Dr. Reut Shalgi, Department of Biology, MIT.
25/12/2013 13:00

“Chaperone-mediated regulation of translation in the mammalian stress response”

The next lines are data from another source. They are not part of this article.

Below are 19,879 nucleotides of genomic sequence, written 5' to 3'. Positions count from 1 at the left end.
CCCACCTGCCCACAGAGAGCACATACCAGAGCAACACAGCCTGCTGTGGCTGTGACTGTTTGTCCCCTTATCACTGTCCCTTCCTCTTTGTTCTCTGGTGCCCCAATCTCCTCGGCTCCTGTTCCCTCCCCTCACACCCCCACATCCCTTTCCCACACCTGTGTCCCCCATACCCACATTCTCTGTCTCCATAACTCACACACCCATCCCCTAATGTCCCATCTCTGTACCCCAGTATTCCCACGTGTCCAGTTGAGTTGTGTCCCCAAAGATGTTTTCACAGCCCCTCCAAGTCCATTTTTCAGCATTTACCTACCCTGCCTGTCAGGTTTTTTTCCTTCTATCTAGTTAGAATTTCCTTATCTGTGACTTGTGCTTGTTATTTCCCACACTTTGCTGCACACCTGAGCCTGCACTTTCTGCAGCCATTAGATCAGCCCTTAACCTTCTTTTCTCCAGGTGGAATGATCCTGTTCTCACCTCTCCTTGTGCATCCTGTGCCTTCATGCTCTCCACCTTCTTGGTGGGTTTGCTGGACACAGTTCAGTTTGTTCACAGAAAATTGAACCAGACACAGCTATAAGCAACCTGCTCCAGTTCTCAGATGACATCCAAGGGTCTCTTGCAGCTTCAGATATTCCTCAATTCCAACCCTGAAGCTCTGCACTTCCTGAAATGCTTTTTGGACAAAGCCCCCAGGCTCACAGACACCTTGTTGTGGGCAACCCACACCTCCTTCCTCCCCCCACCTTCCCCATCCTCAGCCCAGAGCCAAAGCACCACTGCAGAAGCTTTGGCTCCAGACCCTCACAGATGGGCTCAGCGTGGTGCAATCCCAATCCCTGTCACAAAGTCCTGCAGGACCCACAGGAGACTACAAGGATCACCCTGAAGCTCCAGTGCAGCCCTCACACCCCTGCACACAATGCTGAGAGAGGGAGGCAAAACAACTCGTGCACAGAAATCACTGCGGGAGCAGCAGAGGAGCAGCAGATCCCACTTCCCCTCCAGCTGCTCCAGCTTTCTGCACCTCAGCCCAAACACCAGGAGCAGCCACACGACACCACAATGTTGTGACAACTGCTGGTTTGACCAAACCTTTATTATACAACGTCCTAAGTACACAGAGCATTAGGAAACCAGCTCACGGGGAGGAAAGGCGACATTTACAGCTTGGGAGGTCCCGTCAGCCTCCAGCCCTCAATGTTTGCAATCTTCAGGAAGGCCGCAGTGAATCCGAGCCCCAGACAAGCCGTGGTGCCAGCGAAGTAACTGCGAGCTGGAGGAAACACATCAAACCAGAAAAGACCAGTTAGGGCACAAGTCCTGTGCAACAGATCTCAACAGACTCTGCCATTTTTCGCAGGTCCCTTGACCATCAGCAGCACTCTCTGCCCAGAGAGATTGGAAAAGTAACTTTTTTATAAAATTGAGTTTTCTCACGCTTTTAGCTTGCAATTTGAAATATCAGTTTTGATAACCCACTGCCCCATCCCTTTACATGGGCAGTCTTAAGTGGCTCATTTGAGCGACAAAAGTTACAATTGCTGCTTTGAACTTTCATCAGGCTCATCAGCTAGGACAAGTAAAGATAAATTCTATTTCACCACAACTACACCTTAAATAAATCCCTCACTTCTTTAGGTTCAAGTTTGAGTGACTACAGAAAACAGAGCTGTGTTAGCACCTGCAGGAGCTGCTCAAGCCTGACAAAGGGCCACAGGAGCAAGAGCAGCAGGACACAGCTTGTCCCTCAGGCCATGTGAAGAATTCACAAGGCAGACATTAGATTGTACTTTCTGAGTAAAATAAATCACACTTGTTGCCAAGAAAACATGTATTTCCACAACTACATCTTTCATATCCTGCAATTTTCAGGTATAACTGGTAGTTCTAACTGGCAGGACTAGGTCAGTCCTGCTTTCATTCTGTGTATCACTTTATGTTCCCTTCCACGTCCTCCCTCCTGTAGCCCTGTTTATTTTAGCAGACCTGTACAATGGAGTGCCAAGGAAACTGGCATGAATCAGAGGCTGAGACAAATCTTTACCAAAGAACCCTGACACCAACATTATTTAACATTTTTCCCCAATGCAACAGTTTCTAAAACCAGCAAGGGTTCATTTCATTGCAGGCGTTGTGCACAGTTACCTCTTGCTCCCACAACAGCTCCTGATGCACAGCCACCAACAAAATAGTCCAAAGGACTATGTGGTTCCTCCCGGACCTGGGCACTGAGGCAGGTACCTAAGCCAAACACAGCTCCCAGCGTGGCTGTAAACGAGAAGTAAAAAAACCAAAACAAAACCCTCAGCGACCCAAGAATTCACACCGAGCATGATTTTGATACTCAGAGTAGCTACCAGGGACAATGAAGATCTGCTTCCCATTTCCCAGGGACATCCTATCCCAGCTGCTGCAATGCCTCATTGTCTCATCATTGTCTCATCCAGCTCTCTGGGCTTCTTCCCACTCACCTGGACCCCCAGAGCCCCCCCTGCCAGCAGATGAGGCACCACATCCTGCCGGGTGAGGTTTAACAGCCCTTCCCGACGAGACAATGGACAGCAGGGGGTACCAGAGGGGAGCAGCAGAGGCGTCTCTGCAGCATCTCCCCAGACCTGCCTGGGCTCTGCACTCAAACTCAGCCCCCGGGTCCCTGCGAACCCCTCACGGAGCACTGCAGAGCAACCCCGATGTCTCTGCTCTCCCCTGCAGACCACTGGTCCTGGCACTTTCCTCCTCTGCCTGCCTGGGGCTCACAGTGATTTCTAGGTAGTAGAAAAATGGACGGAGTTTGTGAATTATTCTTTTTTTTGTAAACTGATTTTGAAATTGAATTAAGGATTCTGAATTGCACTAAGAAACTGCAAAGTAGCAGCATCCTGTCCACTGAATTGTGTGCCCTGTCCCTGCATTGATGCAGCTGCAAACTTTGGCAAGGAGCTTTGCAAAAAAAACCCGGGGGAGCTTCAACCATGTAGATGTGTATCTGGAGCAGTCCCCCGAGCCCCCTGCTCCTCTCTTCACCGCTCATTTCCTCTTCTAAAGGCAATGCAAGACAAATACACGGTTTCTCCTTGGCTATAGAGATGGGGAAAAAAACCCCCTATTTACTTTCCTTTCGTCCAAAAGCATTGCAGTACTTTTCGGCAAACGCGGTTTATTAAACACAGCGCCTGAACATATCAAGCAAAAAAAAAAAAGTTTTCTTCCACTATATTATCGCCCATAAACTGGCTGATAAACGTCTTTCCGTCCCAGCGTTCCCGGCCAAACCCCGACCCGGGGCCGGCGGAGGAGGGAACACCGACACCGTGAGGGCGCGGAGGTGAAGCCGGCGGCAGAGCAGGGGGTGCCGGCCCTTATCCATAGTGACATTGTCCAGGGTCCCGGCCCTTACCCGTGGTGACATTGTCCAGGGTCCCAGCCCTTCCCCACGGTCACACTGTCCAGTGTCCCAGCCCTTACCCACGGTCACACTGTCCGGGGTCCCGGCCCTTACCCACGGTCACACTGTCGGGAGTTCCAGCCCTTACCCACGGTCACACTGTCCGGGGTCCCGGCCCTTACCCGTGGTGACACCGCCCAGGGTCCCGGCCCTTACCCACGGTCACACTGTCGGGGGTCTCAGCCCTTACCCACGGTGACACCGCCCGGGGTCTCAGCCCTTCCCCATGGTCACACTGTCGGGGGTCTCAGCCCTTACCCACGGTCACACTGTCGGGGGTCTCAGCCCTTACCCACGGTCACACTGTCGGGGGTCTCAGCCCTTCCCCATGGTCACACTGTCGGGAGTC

Protein homeostasis is one of the core principles that living organisms strive to maintain. When protein homeostasis is perturbed, cells across all kingdoms unanimously respond by shutting down protein synthesis and upregulating molecular chaperones in an effort to cope with misfolding and aggregation. Investigating translation regulation genome-wide during the heat shock response, I discovered a novel mode of translational control: translation elongation pausing. Elongation pausing appears to be a major part of the translational response to proteotoxic stress in mammalian cells, affecting nearly all mRNAs, shortly after the encoded nascent peptide emerges from the ribosome exit tunnel. Elongation pausing is mediated by Hsp70 chaperones, and their dynamic association with the ribosome, which is downregulated in heat shock. It is therefore emerging that chaperone association with the ribosome serves to regulate translation, highlighting the importance of chaperone-ribosome cross-talk in protecting cells from proteotoxic stress.

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